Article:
Common infections in clinical practice: dealing with the daily uncertainties. (6/32)

Common infections we see every day in the office--urinary tract infections, vaginitis, upper respiratory tract infections, and soft-tissue infections--present a number of diagnostic and treatment uncertainties. In this age of growing antibiotic resistance, these include if and when to start antibiotic therapy, and which agents to use.  (+info)

Resting tachycardia, a warning sign in anorexia nervosa: case report. (7/32)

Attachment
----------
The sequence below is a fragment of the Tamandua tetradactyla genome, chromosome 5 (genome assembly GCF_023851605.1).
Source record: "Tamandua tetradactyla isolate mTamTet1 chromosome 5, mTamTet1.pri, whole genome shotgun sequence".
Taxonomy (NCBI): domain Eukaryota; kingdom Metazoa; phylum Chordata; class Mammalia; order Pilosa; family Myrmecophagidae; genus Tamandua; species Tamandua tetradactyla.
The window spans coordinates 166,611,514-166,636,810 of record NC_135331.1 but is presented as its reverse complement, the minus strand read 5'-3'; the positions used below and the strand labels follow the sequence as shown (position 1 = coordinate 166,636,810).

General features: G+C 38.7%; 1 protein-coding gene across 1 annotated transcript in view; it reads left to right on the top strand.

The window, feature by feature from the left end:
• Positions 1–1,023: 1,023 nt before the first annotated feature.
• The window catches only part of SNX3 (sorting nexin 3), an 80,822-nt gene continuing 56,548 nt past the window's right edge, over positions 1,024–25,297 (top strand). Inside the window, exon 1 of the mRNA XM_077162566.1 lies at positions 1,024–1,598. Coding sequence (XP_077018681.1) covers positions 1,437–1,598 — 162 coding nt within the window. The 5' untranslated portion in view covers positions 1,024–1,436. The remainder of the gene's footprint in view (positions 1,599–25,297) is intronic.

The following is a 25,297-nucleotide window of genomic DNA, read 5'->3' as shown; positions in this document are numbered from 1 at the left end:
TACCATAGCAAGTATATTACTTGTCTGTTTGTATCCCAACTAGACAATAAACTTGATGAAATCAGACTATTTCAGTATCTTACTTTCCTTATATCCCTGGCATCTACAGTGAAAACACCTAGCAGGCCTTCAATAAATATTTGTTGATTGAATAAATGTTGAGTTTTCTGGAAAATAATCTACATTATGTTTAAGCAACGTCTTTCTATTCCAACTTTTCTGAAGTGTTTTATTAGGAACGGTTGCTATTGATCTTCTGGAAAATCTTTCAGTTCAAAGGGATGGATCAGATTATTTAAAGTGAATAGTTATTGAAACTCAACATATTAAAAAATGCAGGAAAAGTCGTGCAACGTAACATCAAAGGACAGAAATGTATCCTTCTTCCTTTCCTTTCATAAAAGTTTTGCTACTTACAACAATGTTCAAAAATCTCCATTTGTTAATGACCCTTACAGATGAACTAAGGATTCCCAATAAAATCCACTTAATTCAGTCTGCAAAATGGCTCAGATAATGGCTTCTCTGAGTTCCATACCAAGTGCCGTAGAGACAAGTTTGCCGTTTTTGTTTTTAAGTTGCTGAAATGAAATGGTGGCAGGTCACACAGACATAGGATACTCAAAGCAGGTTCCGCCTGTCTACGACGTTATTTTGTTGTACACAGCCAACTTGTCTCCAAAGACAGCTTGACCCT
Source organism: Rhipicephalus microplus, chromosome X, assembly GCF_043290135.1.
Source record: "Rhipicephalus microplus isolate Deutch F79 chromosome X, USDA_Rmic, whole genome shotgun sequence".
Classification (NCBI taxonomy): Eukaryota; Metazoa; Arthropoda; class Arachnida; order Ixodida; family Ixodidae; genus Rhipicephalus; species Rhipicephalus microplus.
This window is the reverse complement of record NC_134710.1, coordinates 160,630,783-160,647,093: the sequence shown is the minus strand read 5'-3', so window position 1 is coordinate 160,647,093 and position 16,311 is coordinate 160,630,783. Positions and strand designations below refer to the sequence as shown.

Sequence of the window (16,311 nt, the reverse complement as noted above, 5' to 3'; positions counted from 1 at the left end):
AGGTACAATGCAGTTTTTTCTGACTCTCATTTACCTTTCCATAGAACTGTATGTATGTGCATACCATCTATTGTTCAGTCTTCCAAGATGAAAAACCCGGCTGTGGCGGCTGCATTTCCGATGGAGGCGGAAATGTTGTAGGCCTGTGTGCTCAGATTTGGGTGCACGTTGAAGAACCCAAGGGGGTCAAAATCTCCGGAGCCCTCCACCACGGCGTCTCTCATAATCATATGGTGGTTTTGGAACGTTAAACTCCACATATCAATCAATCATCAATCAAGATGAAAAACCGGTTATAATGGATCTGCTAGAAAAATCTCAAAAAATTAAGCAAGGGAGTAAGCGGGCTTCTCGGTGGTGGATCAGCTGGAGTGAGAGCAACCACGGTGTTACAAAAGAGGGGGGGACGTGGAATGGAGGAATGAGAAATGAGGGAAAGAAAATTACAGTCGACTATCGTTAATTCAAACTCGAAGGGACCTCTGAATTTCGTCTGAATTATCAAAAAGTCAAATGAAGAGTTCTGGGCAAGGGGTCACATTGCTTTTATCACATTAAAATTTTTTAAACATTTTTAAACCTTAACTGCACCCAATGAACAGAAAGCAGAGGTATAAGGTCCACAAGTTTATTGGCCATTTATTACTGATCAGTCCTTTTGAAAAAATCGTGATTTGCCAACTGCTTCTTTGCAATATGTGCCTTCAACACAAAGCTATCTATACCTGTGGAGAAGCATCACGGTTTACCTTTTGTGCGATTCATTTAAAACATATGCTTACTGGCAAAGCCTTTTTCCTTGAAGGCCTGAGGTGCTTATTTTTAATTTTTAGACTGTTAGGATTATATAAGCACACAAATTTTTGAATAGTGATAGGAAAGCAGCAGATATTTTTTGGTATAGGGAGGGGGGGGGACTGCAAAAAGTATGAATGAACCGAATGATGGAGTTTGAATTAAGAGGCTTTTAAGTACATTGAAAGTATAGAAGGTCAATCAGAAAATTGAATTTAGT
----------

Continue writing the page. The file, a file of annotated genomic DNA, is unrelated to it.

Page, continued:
BACKGROUND: Among psychiatric disorders, anorexia nervosa has the highest mortality rate. During an exacerbation of this illness, patients frequently present with nonspecific symptoms. Upon hospitalization, anorexia nervosa patients are often markedly bradycardic, which may be an adaptive response to progressive weight loss and negative energy balance. When anorexia nervosa patients manifest tachycardia, even heart rates in the 80-90 bpm range, a supervening acute illness should be suspected. CASE PRESENTATION: A 52-year old woman with longstanding anorexia nervosa was hospitalized due to progressive leg pain, weakness, and fatigue accompanied by marked weight loss. On physical examination she was cachectic but in no apparent distress. She had fine lanugo-type hair over her face and arms with an erythematous rash noted on her palms and left lower extremity. Her blood pressure was 96/50 mm Hg and resting heart rate was 106 bpm though she appeared euvolemic. Laboratory tests revealed anemia, mild leukocytosis, and hypoalbuminemia. She was initially treated with enteral feedings for an exacerbation of anorexia nervosa, but increasing leukocytosis without fever and worsening left leg pain prompted the diagnosis of an indolent left lower extremity cellulitis. With antibiotic therapy her heart rate decreased to 45 bpm despite minimal restoration of body weight. CONCLUSIONS: Bradycardia is a characteristic feature of anorexia nervosa particularly with significant weight loss. When anorexia nervosa patients present with nonspecific symptoms, resting tachycardia should prompt a search for potentially life-threatening conditions.  (+info)